posted by John on .
You are in the silver recovery business. You receive 55‐gal drums of waste silver solution from photography laboratories, metal plating operations, and other industrial companies. Currently, you have a drum of waste from a silver‐plating factory with the silver concentration at 1 oz per gal. (Precious metals are measured in troy ounces, which are 31.103 g.) You precipitate the silver as the chloride, which you sell for $2.00 per gram. The sodium chloride, which is the source of the chloride ion, costs $0.46 per kilogram.
a) Calculate the mass of sodium chloride needed to react completely with the silver present in one drum of waste.
b) If more sodium chloride is added, more silver chloride precipitates, in accordance with the common ion effect. Eventually, the value of the silver precipitated is lower than the cost of the sodium chloride added. Determine the mass of silver left in the drum after the sodium chloride (computed in part a) was added by performing a solubility product calculation. Determine the monetary value of this quantity of silver.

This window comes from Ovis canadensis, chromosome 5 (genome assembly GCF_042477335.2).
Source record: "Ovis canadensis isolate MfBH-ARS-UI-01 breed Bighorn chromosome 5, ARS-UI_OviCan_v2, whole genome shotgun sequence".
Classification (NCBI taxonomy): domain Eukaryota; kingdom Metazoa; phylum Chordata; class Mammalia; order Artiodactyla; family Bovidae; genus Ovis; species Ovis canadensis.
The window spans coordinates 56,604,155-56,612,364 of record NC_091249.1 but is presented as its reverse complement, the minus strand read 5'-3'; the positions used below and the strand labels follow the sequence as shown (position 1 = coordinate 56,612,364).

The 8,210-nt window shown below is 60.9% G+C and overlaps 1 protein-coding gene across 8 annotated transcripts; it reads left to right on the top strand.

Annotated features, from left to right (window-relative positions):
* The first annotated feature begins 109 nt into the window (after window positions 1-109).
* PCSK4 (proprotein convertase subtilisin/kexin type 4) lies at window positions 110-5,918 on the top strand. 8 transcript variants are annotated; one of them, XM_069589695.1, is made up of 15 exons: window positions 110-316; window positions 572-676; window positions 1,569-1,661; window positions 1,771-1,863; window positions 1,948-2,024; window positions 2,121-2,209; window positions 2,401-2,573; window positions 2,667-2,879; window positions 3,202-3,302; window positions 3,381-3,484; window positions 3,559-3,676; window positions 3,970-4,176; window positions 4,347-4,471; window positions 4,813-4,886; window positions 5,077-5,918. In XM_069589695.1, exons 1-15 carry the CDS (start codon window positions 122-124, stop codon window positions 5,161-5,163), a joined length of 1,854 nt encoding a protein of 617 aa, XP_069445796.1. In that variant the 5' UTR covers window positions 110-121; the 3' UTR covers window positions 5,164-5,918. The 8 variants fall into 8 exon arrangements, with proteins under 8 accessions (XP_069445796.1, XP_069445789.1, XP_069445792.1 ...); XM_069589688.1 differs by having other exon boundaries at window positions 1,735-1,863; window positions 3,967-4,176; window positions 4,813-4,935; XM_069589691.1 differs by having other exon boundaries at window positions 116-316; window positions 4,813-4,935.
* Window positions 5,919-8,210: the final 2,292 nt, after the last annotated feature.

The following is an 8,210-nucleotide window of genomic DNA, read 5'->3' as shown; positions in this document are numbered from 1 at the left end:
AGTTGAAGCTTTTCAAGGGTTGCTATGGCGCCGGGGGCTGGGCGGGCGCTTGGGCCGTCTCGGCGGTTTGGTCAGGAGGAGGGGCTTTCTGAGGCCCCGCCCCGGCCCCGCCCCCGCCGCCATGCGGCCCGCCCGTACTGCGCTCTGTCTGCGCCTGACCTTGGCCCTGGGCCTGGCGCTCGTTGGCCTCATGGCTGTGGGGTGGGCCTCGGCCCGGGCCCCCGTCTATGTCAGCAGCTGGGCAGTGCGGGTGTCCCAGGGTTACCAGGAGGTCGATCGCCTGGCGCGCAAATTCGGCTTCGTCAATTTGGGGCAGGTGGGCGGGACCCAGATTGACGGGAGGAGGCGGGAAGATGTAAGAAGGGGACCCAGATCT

c) Silver is one of eight metals covered by the Resource Conservation and recovery Act (RCRA). Express the concentration of silver present after the precipitation reaction in terms of g mL–1. The legal limit for silver‐containing discharges is 5 μg mL–1. Is the residual silver concentration above or below this limit? If the silver concentration is above the limit, calculate how much additional sodium chloride must be added to one drum to use the common ion effect to reduce it to 5.0 μg mL–1.
A long question. How much do you know how to do? I'm not inclined to work such a long multipart question for you but here is a link that will allow you to calculate the first part.
The other parts are based on Ksp for AgCl.